The Voldemort Complex

Adjusting to the reality of our new President-elect has reminded me of a different, more fictitious but just as dangerous villain.

Since the election, I’ve read a great deal of media online: everything from thinkpieces, to warnings, to resource compilations, to Twitter threads, to good old-fashioned articles. And I’ve learned a lot. But I’ve also noticed something. There is often a tendency to avoid saying–or typing–the new President elect’s name. See? Like I did just there. And it’s reminding me of another antagonistic character that many of us are just as familiar with.

Voldemort. Yes, the ultimate villain from the Harry Potter series, also known by titles such as You-Know-Who and He-Who-Must-Not-Be-Named. Most of the characters in Harry Potter never said his real name, because they were terrified of what it stood for. But then there was the everlastingly wise and grandfatherly Dumbledore. Dumbledore, holding a lot of clout as the headmaster of Hogwarts, was the only character who, of his own accord, spoke Voldemort’s name. Dumbledore refused to give Voldemort the power that came with fear. He refused to be afraid.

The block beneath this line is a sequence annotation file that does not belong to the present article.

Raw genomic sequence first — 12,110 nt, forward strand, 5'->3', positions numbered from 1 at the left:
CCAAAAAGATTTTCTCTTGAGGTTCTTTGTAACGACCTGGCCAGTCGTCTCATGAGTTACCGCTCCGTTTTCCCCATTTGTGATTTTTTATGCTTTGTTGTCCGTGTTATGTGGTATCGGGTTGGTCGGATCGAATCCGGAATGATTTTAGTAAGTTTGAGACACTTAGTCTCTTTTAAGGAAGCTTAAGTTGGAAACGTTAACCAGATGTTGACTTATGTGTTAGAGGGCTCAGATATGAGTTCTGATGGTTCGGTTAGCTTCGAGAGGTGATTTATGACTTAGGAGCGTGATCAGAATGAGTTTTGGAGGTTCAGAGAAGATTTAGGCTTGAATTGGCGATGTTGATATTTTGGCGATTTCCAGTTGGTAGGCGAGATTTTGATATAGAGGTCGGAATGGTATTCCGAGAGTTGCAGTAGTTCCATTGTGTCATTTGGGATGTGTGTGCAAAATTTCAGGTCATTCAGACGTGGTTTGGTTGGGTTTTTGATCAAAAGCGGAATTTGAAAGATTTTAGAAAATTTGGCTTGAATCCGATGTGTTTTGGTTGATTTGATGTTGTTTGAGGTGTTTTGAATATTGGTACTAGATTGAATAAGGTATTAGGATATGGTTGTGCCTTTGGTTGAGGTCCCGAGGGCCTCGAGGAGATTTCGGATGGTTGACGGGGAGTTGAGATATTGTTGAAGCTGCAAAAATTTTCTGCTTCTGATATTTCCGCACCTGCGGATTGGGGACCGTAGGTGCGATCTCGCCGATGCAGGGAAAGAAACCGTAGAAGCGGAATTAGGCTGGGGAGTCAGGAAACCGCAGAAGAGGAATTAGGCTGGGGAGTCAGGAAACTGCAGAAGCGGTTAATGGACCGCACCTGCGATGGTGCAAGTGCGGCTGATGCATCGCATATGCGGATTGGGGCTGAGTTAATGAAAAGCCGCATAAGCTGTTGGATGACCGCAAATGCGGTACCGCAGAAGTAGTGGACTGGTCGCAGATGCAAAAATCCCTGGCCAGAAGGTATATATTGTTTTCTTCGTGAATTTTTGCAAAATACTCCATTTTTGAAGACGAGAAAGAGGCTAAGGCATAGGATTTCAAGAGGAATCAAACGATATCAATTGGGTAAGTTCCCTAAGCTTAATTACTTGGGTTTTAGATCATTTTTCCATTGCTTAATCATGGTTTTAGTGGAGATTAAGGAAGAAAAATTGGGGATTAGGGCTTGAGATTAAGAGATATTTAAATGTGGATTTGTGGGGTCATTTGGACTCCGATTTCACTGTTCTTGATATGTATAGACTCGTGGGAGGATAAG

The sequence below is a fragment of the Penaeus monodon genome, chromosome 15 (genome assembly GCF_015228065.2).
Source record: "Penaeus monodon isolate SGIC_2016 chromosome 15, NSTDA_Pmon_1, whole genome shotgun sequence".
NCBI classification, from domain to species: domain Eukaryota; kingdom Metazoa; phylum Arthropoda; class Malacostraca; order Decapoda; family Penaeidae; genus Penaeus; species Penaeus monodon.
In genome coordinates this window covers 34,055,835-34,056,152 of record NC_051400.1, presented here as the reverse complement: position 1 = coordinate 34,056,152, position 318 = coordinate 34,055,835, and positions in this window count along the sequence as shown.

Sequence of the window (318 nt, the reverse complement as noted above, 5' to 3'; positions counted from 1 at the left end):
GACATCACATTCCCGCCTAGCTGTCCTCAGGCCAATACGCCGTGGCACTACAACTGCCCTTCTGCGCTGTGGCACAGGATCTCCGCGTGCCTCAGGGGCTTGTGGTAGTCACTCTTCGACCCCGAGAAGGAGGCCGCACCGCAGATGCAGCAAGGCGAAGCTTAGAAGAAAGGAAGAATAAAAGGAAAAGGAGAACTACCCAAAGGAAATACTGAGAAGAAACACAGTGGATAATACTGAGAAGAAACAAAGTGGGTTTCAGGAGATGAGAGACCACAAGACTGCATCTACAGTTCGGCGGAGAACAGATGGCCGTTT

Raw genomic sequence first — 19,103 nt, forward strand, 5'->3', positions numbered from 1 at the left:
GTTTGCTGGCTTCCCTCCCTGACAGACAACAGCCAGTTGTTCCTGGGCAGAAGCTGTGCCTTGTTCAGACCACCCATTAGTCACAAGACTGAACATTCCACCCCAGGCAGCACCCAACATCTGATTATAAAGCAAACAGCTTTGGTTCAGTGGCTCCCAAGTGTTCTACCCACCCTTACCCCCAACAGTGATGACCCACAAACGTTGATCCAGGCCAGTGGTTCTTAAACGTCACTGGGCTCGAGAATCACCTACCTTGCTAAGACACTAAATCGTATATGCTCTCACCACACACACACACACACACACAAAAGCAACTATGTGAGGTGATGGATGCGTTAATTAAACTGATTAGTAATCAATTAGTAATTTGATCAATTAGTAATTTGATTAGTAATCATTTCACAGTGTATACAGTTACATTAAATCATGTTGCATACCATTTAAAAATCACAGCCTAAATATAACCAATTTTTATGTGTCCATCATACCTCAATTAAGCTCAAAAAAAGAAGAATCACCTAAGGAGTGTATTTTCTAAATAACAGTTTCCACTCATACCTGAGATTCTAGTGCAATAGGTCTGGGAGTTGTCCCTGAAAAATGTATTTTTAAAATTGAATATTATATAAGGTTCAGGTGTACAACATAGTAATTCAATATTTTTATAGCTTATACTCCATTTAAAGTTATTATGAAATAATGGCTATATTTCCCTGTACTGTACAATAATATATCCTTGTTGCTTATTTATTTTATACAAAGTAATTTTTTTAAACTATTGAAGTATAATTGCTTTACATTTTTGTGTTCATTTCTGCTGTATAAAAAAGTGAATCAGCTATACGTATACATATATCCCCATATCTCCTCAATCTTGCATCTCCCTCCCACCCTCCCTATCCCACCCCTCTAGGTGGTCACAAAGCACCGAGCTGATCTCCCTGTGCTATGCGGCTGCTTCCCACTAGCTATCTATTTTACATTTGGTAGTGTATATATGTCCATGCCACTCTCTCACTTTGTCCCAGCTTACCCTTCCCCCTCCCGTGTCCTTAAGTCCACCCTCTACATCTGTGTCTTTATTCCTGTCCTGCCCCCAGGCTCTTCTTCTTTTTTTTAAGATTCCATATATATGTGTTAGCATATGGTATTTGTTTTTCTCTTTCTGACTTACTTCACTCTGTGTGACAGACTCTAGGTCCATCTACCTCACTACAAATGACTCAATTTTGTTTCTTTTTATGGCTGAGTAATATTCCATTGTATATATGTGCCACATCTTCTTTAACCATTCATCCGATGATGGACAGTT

Now, I’m not really advocating one way or the other; I think it’s okay for you to say Trump’s name, or not do so. Obviously, the two situations are different. For one, the world we’re living in is no work of fiction. Donald Trump is real. But he also won’t appear if you say his name three times in front of a mirror (mixing references, I know, I know). And because this is painfully real, it’s okay to be scared. Not scared of Trump putting a curse on you, but of what he might do and what his mindset has already brought upon us. It’s okay to be scared of the new cabinet appointees that, more with each passing day, resemble the Death Eaters that began to fill the Ministry of Magic towards the end of the series. In the end, saying or writing his name won’t give him any more or less power than he already has as the President-elect, and fearing him won’t change the results of the election. It’s kind of a nasty word, though, isn’t it? “Trump.” Overpowering. Demanding. All-consuming.

Harry, in the end, decided that Dumbledore was right: fearing the villain wouldn’t help anyone. That idea holds true here. But if this somewhat winding train of thought has any takeaway, I want it to be this: don’t let the fear consume you. It’s okay to be scared, a lot of us are. But if you are able and it is safe for you to do so, when you’re ready, turn that fear into action. Mobilize it. The Harry Potter series ended with the Battle of Hogwarts, which also ended Voldemort’s reign of terror. Again, it’s different in our reality – storming the White House and waving wands probably isn’t the best strategy. However, just like the members of the society Harry inhabited, we can take a stand against oppression. There are more opportunities than ever for social activists. You don’t need to worry about destroying Horcruxes or learning spells, but if you can, do something.

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